Anthropologists do not traditionally study bees (or insects, or any non-human for that matter). Our main research method is 'participant-observation', in which we take part in our research subjects' worlds as well as observing them. We aim to get the insider's point of view, and those insiders are normally other human beings.
How can an anthropologist enter the world of the bee? I don't think that we can. What we can do however, is find out what other humans who are interested in bees think about bees' worlds. I've noticed that many beekeepers pay attention to what they think the bees' experiential world is like, and they shape their beekeeping practice around this. I've even read a book in which a beekeeper said that sometimes she tries to imagine that she is a bee, in order to anticipate what her bees need.
To conceptualise this, I've developed the Estonian biologist, Jacob von Uexküll's notion of the 'bee note' - the sensory cues in the environment that are significant for bees. Von Uexküll's project was to explore the Umwelt of different animals. He was interested in the close connection between anatomy, sensory perceptions, behaviour and the variation in experiential environments in different species in order to find out 'what life looks like from the perceptual side' (2001: 118). Different species can have different Umwelten even when they inhabit the same environment. Of the Umwelt of the honeybee he wrote:
'the richness in forms and colors of a flowering meadow, that is visible to the human eye, is very much simplified. For the honeybee there are only two visual cues for open and closed forms, these are enough to distinguish open flowers from closed buds. Only four basic colors are perceived: ultraviolet, blue, green and yellow, only the number of odors perceived by the bee is considerable.
The theme of the music for the honeybee is the collection of nectar and pollen. To find them the path that leads to them has to be marked with perceptual cues. This explains the choice of properties of flowers that become form, color, smell and taste perceptions to the bees. A honeybee meadow is something very different from a human meadow. It is a honeybee composition made up of bee notes and is much easier to comprehend than our normal human Umwelt compositions.' (2001: 120)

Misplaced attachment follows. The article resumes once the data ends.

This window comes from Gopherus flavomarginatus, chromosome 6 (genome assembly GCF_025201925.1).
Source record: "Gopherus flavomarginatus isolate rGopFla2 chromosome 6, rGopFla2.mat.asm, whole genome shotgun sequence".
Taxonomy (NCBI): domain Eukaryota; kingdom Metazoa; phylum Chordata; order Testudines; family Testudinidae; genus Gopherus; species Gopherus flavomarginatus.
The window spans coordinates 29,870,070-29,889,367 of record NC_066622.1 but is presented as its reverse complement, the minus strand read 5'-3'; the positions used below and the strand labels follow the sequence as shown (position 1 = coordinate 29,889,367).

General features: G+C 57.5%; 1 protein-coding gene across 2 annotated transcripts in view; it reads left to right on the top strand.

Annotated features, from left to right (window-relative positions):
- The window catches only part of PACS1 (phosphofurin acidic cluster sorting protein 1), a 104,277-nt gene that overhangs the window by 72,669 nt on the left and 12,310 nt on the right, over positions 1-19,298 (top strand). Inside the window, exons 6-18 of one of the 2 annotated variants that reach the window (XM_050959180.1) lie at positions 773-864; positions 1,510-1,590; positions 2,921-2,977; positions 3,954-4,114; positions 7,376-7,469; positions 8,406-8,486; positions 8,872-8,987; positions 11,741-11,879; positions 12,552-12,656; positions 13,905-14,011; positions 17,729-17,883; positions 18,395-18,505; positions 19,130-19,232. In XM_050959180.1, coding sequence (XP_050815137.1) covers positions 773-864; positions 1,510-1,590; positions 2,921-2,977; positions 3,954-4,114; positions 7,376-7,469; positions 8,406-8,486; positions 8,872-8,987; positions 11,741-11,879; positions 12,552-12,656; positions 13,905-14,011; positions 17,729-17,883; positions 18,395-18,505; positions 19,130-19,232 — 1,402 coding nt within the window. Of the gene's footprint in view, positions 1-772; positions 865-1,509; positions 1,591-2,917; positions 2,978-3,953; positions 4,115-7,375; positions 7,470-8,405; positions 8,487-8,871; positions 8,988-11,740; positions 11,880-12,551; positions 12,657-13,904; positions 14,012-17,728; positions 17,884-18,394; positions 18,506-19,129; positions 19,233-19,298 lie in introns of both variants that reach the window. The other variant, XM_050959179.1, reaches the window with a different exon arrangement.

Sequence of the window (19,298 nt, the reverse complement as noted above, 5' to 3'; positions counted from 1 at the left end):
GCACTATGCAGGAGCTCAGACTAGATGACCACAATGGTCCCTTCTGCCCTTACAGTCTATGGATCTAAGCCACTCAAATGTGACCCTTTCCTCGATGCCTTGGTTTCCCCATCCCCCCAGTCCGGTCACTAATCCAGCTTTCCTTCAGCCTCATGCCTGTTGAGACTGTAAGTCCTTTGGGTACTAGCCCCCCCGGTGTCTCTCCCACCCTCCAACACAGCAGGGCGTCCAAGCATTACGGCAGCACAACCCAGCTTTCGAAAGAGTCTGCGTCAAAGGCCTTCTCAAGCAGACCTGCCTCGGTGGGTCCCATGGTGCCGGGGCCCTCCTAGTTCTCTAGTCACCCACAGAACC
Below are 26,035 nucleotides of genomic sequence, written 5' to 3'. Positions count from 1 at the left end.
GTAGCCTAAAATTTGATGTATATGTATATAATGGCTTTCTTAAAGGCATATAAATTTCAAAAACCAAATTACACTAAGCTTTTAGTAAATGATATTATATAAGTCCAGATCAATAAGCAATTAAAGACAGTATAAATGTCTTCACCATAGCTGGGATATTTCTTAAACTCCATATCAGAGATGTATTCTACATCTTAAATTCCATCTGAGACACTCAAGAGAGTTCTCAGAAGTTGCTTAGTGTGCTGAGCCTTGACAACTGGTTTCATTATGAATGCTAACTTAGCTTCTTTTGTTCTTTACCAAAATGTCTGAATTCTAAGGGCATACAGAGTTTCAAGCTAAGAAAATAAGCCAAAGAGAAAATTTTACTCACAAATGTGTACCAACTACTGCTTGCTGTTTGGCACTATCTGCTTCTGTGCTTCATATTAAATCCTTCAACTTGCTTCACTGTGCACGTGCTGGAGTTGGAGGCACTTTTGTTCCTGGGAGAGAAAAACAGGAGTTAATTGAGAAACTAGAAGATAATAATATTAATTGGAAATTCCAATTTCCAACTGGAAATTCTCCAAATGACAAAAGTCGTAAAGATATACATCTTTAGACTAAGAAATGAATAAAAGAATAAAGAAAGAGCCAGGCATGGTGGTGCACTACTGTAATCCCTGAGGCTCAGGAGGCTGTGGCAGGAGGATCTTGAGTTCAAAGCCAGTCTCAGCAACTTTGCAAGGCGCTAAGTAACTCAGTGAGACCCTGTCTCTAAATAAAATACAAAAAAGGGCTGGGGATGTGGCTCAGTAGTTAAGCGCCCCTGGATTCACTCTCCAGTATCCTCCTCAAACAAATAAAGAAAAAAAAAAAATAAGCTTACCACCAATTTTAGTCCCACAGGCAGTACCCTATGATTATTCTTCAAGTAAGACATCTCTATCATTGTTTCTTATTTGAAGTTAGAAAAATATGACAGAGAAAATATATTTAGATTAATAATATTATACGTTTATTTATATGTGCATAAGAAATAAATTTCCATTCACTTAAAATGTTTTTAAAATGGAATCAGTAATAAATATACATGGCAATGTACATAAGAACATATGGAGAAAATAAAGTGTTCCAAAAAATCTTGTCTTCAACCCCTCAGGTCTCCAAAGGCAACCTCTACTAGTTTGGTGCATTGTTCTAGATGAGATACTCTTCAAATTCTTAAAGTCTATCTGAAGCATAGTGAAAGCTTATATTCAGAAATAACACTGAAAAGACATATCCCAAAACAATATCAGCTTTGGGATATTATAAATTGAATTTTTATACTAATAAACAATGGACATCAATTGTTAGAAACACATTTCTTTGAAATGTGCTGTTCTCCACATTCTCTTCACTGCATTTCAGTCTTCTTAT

For von Uexküll the bee note involves bees only. My own twist on this concept is that the beenote is really a hybrid of human and bee experience. Our representations of bee experience are necessarily framed through a human sensory apparatus. I think we can therefore reconfigure the beenote as an index of how we pay attention to bees, noticing that beekeepers carefully construct beenotes to direct bees' activity - along beelines.
An example is this broodbox frame taken from a Smith Hive - a variation on the Langstroth hive that is widely used in Scotland.
Who do you think made this frame? Well, humans make the wooden frame and insert the hexagonally shaped wax foundation. The foundation is supported by a wire that zig zags across the frame. But this structure is not made by humans alone. The wax foundation incorporates a beenote - an invitation to bees from us humans to work together. The embedded hexagonal shapes, and its sensory qualities (the aroma of the beeswax) are a cue for honeybees to draw out the wax comb. You can see where the bees have capped cells to store honey at the top of the frame. This frame is a product of bees and humans working together. Furthermore, it takes the honeybees along what we can call a 'beeline' - in this case it helps the bees save energy building wax comb, allowing them to divert more efforts into honey production.
In our project we will be looking for the different beenotes that are noticed by different kinds of beekeepers and other people (e.g. scientists, gardeners, environmentalists) who are interested in bees. We will then analyse how these beenotes might then take bees and humans along different directions - shaping a variety of routes for human and bee societies.
Von Uexküll, J. (2001). "The new concept of Umwelt: a link between science and the humanities." Semiotica 134(1/4): 111-123.